The belief that sustains the British Library planners is that even if what replaces the old is less good – or positively awful in the case of the microfiche catalogue – it is worth moving forward because there is something extremely good at the end of it all. The planners are probably right. No one who has used a fully-functioning, state-of-the-art, computerised catalogue will want to go back to ledgers, unless for upper-body exercise. The British Library catalogue on CD-rom allows the user to do things that are simply impossible with the old ledger, card or fiche compilations. Similarly, no one who once uses the recently-advertised OED in machine-readable form with all its search and cross-reference facilities will want to be confined to the printed volumes. Chadwyck Healey have advertised for imminent sale a database comprising texts of all the poetry listed in the NCBEL. It cannot be long before all literature in English is similarly available. Jake Balokowsky will soon have this page on Hypertext. All this information technology will not make books obsolete, but it will mean that one can do a range of new and interesting things with books and, above all, save time for actually reading them. And with its access to the state’s treasure, its capital location, and its 150 years of copyright deposit advantage, the British Library – so long as it keeps abreast of the newest technology and ahead of Luddites like the Regular Readers’ Group – must emerge in time as the major information resource of the 21 st century. But the next few years are going to be rather fraught.
It is healthy that some libraries, like the London Library, should be shaped by the pragmatic needs of their readers and other libraries, like the British Library, by the Utopian vision of their librarians. But for all the ‘charming anachronism’ that Wells celebrates, it would be a mistake to think that the London Library, unless it changes as drastically as it did under Hagbert Wright, can nowadays be what Carlyle had in mind: a primary resource for scholars. Increasingly, regular users of the London Library’s physical access to books will have to be regular users of the British Library’s advanced technical facilities. One has no way of knowing, but cross-usage is probably well established already. What will change in the future, and what will be felt as a painful change, is the cost of using any worthwhile research library. The British Library’s advanced technical facilities, like the currently operating ESTC, will be charged for by the minute. The new OED costs some fifteen thousand pounds for a five-year lease (after which, if I understand the brochure, you are obliged to destroy the tapes on penalty of copyright infringement). Software and hardware will probably double the cost of setting up the dictionary for use. The Chadwyck Healey computerised poetry library will also cost thousands to install, run and add to. One doubts that the British Library will give away time on such databases as freely as they allow access to the printed materials which they get for nothing. At some point, quite soon, the London Library will realise that they are in a high-cost research environment and that, at £80 a year, their services to the scholar are ludicrously under-priced. If they are true to the principles of their Carlylean founder, the Committee of the Library will quintuple the cost of subscription and pour the extra revenue into book acquisition and improved services. If, as seems more likely, the London Library continues in the cosy traditionalism that John Wells eulogises it will run the risk of declining into the condition of yet another picturesque British institution, of no more value to scholarship than Beefeaters are to the defence of the realm.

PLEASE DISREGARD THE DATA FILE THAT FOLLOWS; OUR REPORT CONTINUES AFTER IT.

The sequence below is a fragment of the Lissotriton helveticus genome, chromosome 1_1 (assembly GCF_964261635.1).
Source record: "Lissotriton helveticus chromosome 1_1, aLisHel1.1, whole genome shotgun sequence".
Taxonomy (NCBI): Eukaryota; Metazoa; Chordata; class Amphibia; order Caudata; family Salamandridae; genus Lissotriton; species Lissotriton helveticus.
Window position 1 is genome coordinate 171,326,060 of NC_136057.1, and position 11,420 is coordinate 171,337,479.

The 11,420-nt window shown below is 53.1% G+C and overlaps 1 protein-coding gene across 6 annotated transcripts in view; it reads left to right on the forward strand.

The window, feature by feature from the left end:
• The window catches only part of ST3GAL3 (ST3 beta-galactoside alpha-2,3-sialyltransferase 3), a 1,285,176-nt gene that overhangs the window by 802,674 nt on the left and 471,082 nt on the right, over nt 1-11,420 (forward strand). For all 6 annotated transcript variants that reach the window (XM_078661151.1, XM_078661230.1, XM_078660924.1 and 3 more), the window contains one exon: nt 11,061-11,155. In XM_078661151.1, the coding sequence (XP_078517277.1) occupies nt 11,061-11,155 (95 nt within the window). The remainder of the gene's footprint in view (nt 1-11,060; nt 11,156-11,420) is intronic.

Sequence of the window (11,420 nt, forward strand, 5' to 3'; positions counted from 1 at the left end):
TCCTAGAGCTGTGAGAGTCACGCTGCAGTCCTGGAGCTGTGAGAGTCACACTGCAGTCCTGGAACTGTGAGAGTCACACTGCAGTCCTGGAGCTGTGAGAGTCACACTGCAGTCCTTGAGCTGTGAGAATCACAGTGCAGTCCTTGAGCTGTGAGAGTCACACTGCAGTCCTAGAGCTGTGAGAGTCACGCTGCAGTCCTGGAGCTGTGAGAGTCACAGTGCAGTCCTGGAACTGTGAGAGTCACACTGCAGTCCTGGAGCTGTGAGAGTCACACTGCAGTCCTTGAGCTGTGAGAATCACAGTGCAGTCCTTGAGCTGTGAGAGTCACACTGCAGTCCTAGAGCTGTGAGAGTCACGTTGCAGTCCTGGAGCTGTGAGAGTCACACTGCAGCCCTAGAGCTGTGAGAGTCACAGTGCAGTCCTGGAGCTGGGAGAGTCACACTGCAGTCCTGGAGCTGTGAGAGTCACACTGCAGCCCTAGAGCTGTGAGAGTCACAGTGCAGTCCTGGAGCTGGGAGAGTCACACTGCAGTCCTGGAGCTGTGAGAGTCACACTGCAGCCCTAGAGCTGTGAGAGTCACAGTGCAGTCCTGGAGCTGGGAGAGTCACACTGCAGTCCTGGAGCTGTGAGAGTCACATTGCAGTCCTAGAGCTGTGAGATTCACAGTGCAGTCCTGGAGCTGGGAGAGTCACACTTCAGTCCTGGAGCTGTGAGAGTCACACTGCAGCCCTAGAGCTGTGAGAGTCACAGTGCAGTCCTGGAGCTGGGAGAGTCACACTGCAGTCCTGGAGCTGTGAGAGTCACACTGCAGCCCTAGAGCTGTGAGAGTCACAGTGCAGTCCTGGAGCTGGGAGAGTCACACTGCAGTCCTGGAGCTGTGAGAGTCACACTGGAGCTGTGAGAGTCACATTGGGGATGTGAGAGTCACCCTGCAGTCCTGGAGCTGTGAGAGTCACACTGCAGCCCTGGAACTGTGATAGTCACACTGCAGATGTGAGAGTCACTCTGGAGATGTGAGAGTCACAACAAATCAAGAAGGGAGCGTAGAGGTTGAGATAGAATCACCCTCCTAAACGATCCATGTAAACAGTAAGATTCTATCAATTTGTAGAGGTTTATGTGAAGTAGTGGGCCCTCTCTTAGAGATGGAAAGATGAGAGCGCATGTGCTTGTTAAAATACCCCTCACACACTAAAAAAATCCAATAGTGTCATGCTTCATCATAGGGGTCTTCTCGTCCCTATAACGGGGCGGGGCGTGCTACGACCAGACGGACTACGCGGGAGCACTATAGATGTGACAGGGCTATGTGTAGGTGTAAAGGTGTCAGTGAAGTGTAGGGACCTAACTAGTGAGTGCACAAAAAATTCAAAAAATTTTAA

Rude Words, the reader should be warned, contains no rude words. Wells’s title is puckishly irrelevant. Those who actually want to know about rude words should read Swearing. It is a tricky and fascinating subject. Among the miscellaneous facts released for London’s Japan Festival, for instance, is that the naughtiest Japanese words contain no reference to sex or bodily functions. The equivalent of ‘Fuck off!’ is Chikusho!, which apparently translates as the Billy Bunterism, ‘beasts!’ Geoffrey Hughes’s social history of swearing helps make sense of such anomalies, tracing the use of English rude words from the ritualistic Germanic oath to the latest Americanism. Swearing is a notoriously fluid and unfixed thing, but Hughes persuasively maps out large lexical-historical trends – the rise of blasphemy with puritanism, xenophobia with imperialism, sex and excretory terms with the Victorians’ body hate. A South African, he claims, ‘I do not recall hearing the unprintable “four-letter words” used until I went into National Service,’ which perhaps explains the indefatigable zest with which he has dedicated his adult life to recording and tabulating bad language. The book is very good on oddities: why ‘bastard’ should provoke mortal offence in England, but be a term of manly affection in Australia, or the American preference for ‘asshole’ instead of the English ‘cunt’ as a term of abuse between males. Browning apparently came across the phrase ‘Old Nun’s Twat’ in a 17th-century poem and introduced it into Pippa passes under the misapprehension that it ‘denoted some part of a nun’s attire’. Stupid twat. Hughes’s tables of historical usage contain surprises: ‘Nancy’ apparently entered the language in 1824, ‘poof’ in 1850, ‘gay’ in the 1890s, ‘faggot’ in 1914, ‘pansy’ in 1929, and ‘queer’ not until 1932. Although, as Hughes notes, one would have expected ‘writers of anger and robustness like John Osborne’ to have introduced demotic idioms into literature in the post-Chatterley era, it was, in fact, ‘a shy, withdrawn, academic librarian’ (‘They fuck you up, your mum and dad’) who took the leap. Larkin is credited with a ‘first recorded instance’ for ‘stuff your pension’ in the OEDS.
Hughes, one discovers, does not at all approve of the deterioration of standards which he has observed since his ear-opening National Service days. ‘Even public academic discourse,’ he notes, ‘normally conducted in a decorously high register, has shown some signs of a lowering of tone. In a letter to the London Review of Books (21 November 1985), Professor Terence Hawkes curtly dismissed Professor Graham Hough with the words “piss off.” ’ According to Hughes, ‘Hawkes’s notoriously churlish performance combined cowardice with insult, since his whole letter was, technically, directed to the editor, who was thereby obliged, amongst other indignities, to “tell Hough to piss off”. Interestingly, this outrage led to no controversy whatever (over the offending phrase) in England.’ It is nice to see Hughes so outraged that he unconsciously resurrects ‘churl’ (‘Anglo-Saxon ceorl, “a man”, but on occasions “a hero” or even “a prince” ’) which – as he tells us on page 57 – became a swear word in the mouths of Norman overlords in the 12th century when opprobriating their Saxon subjects. Properly speaking, Hawkes is a Welsh git (‘Scots get or gett, “bastard” ’).